Dear friend of the humanities,

We hope you will visit the National Endowment for the Humanities to enjoy the winter edition of the NEH's Humanities magazine. This issue explores a variety of articles that connect with Utah Humanities' work across the state.
Our Beehive Archive radio show is a fun way to learn more about some of the most pivotal - and peculiar - events in Utah history. The Wicked City or The Story of Storyville (pages 4-5) is very similar to a recent snippet about Salt Lake City's Red Light District. Both delve into the history of "the world's oldest profession" and how each found ways to clean up their cities through some interesting means. Visit our Beehive Archive to learn more about Utah's past.
Learning How to Sing the Blues (page 6) emphasizes how important it is to  provide kids "a chance to invest in themselves and understand that everyone is the same," much like our Clemente Course in the Humanities. Students from both programs get a chance to interact with people from different schools and backgrounds and they are able to experience hands-on experiences that enhance their education. Clemente is currently helping students at East and West High Schools achieve their dreams to attend and succeed in college. Visit the Clemente portion of our website to learn more.
Much like our Heritage Workshops, which aim to strengthen Utah's cultural sector and provide the resources needed to execute successful oral history projects,The Bhutanese Story of a Pumpkin (page 7) reminds us of how important oral histories are at preserving important cultural stories and traditions.
During an interview with Joanne B. Freeman, in Reading Alexander Hamilton (pages 8-11 and 50), we discover how reading a book about Alexander Hamilton when she was a teen helped spark her interest in his life. Our Center for the Book recently collaborated with the Salt Lake County Library, The City Library, and Murray Library to offer a similar experience during the second annual United We Read SLC and a county-wide reading of The Book of Unknown Americans by Cristina Henriquez. Henriquez delighted attendees by speaking about the origins and purpose of her work, and signed books while visiting with the crowd.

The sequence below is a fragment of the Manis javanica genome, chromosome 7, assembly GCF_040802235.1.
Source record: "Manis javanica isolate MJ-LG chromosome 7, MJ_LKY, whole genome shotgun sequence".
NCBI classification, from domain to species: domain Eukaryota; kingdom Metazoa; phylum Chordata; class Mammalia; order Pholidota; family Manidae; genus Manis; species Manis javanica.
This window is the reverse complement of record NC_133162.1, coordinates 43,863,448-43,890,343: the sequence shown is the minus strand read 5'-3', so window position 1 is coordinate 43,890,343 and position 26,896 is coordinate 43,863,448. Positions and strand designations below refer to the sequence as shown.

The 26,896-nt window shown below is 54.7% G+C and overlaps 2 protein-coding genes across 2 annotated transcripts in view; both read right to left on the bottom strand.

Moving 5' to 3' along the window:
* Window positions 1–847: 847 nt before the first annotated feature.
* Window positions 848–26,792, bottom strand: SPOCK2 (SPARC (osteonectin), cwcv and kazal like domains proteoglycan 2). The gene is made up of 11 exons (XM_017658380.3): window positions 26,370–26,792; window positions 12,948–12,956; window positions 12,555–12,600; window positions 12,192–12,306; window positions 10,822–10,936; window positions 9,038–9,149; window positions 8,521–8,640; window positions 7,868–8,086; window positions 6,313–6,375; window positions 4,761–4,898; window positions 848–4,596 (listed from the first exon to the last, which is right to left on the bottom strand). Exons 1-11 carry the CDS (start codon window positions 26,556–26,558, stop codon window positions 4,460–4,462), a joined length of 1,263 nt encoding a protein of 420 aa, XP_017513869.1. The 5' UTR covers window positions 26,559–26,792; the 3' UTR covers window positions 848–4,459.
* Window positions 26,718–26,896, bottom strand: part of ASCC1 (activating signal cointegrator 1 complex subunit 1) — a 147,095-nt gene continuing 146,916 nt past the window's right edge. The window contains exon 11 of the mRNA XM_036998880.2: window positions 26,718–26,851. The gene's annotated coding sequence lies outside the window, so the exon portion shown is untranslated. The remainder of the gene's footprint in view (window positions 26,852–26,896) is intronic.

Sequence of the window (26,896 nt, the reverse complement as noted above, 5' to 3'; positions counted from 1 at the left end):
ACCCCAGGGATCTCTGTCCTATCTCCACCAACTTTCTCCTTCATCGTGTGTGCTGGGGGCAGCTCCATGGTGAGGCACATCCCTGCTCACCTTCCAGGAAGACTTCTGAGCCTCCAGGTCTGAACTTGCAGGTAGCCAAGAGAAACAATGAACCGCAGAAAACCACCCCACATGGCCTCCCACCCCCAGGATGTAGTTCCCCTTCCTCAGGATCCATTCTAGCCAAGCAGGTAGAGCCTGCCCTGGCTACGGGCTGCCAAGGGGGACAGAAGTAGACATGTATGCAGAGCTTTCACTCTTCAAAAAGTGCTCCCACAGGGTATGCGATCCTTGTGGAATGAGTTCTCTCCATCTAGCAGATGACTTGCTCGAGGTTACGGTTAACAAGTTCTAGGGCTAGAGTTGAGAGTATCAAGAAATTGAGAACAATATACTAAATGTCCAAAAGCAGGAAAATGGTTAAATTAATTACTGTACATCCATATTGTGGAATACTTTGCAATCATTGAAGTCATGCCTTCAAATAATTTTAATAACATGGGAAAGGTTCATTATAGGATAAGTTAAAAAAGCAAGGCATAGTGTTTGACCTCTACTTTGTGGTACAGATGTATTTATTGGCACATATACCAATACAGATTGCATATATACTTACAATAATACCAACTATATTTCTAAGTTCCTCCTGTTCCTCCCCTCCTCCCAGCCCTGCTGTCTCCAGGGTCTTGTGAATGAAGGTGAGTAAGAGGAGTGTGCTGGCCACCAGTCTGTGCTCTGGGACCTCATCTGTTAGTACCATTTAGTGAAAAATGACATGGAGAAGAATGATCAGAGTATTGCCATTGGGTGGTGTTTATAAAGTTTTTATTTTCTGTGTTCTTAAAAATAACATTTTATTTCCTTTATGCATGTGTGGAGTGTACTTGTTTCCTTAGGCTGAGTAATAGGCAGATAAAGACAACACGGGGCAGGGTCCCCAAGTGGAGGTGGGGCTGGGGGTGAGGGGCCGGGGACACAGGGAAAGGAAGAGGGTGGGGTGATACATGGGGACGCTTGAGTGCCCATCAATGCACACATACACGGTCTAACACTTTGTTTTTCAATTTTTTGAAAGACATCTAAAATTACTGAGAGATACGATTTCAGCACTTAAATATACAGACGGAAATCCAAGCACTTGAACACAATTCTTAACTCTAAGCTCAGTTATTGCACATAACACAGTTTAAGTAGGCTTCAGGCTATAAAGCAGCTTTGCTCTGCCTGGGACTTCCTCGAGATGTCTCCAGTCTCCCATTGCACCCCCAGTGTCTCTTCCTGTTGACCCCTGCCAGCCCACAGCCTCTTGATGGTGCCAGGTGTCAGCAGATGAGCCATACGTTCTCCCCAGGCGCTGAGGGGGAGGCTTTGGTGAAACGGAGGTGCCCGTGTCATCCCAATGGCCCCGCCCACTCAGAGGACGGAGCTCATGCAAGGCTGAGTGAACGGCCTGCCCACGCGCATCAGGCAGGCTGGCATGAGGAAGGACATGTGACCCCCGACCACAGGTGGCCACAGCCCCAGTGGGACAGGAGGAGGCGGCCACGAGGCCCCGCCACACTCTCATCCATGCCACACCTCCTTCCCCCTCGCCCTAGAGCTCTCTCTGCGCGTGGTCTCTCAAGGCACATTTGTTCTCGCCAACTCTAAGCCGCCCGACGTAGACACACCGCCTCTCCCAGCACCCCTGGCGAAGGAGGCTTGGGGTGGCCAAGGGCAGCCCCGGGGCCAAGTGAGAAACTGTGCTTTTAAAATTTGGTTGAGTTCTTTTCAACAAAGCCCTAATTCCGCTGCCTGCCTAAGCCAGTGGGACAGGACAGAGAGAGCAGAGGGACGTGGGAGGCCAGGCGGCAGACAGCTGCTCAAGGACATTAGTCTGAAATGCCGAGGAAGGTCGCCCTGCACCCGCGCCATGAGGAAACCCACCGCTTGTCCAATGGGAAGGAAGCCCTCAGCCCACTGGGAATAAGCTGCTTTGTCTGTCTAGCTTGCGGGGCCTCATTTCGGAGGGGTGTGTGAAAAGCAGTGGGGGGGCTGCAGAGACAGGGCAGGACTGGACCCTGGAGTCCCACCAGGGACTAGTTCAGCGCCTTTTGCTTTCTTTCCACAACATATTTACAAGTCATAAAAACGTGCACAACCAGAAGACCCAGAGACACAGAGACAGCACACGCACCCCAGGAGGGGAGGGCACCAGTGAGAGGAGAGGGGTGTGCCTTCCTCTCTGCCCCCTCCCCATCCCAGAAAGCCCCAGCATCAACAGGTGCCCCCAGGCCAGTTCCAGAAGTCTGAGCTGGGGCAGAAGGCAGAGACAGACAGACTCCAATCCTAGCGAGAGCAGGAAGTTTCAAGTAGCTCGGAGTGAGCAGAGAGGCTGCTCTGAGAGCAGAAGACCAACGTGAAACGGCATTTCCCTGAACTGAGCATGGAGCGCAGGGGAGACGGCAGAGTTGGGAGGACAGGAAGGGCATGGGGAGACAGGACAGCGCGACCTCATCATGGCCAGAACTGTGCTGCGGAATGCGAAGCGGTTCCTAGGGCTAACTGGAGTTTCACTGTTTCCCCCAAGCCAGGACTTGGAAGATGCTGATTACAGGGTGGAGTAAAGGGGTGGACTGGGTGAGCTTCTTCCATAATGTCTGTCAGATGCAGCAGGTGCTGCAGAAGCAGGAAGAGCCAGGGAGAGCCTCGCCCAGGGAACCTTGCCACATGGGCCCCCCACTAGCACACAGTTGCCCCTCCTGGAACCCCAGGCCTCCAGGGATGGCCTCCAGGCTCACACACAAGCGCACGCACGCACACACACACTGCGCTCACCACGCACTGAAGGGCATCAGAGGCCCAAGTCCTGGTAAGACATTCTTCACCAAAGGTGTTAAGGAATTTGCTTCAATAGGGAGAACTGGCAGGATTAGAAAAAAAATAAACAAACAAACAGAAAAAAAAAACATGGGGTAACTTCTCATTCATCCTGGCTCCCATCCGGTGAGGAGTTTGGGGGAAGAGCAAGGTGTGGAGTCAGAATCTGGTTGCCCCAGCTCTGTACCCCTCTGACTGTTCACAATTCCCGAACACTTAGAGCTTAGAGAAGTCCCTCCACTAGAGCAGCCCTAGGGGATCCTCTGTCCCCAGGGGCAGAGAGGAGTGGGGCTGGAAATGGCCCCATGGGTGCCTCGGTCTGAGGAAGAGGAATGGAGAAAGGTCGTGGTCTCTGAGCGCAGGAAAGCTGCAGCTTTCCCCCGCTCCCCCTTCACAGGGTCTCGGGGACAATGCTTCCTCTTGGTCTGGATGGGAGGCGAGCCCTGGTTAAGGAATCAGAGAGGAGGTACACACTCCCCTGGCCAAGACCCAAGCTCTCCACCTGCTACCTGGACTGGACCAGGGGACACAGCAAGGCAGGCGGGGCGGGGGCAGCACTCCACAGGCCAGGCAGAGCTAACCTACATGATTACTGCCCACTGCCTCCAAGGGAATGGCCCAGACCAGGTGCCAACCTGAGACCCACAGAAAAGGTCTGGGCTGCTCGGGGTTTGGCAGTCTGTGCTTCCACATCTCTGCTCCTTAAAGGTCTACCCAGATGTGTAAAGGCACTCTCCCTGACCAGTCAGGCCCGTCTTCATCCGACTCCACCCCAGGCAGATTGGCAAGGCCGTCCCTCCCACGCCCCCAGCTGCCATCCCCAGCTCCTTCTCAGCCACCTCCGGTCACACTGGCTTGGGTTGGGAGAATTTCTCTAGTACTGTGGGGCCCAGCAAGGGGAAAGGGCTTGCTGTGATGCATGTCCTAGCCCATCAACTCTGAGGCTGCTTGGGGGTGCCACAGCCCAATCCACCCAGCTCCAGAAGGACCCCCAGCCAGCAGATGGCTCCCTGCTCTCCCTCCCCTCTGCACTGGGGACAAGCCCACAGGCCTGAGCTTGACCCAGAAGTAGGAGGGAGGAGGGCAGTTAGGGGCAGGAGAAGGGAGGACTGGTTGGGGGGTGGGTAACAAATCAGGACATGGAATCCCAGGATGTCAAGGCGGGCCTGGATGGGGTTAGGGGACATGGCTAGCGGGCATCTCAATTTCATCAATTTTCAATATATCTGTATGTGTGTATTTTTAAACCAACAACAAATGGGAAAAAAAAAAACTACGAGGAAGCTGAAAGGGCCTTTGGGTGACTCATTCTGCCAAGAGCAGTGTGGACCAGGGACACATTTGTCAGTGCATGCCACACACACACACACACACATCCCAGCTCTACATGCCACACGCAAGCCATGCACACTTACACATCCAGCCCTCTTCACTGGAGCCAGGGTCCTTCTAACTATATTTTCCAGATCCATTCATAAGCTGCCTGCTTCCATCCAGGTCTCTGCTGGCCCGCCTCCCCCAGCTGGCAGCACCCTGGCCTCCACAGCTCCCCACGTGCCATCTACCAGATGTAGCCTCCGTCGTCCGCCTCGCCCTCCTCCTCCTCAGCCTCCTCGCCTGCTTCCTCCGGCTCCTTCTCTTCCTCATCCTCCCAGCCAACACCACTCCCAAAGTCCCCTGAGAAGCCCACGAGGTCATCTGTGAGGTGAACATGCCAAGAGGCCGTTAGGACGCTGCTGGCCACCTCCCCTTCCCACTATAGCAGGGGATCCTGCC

In The Voice of Shirley Jackson article (pages 23-25 and 47), we are asked to "imagine if we could listen to authors of decades (and centuries) gone by read their greatest creations," what it would be like to hear authors read their books and share their experiences in their own words. We get a glimpse of who Shirley Jackson was as an author as her books are read and recorded in her voice.  Much like Utah Works which is a new series of short stories about the way we work in Utah, told in participants' own words. Utah Works was a collaboration between UPR, Utah Humanities, Ogden Union Station, Hyrum City Museum, and the Territorial Statehouse State Park Museum as part of the Museum on Main Street, The Way We Worked, traveling exhibition which toured six Utah communities over the past year. To hear these local work stories, visit Utah Public Radio.
In Shot Dead for Protesting (pages 32-35), we read the story of two university students who were shot to death during a campus protest. The article chronicles the day's events that led to this controversial tragedy. Because we know that tragedies like this continue to this day and discrimination and hatred are still felt by many, we collaborated with the Springville Museum of Art and Ogden Union Station to bring a unique exhibition, Speaking Volumes | Transforming Hate , to Utah. This stunning exhibition challenges and moves visitors with its thought-provoking and occasionally light-hearted collection of artwork, and provides honest opportunities to address discrimination in our communities and racism in America. For exhibition dates visit the Speaking Volumes portion of our website.
In Around the Nation (pages 38-42) both the Alabama Humanities and the Tennessee Humanities highlight their current display of the Smithsonian's Water/Ways, an exhibit that will tour Utah starting in 2020. The Oklahoma Humanities has recently held a One Book One Community at their Still Water Public Library, an event we are planning for Utah communities, like Park City, in 2018.
We hope you enjoy immersing yourself in this issue and reflecting on all the ways the humanities touch our everyday lives. Please visit our website to learn more about our programs.

We look forward to seeing you at some of our upcoming statewide events!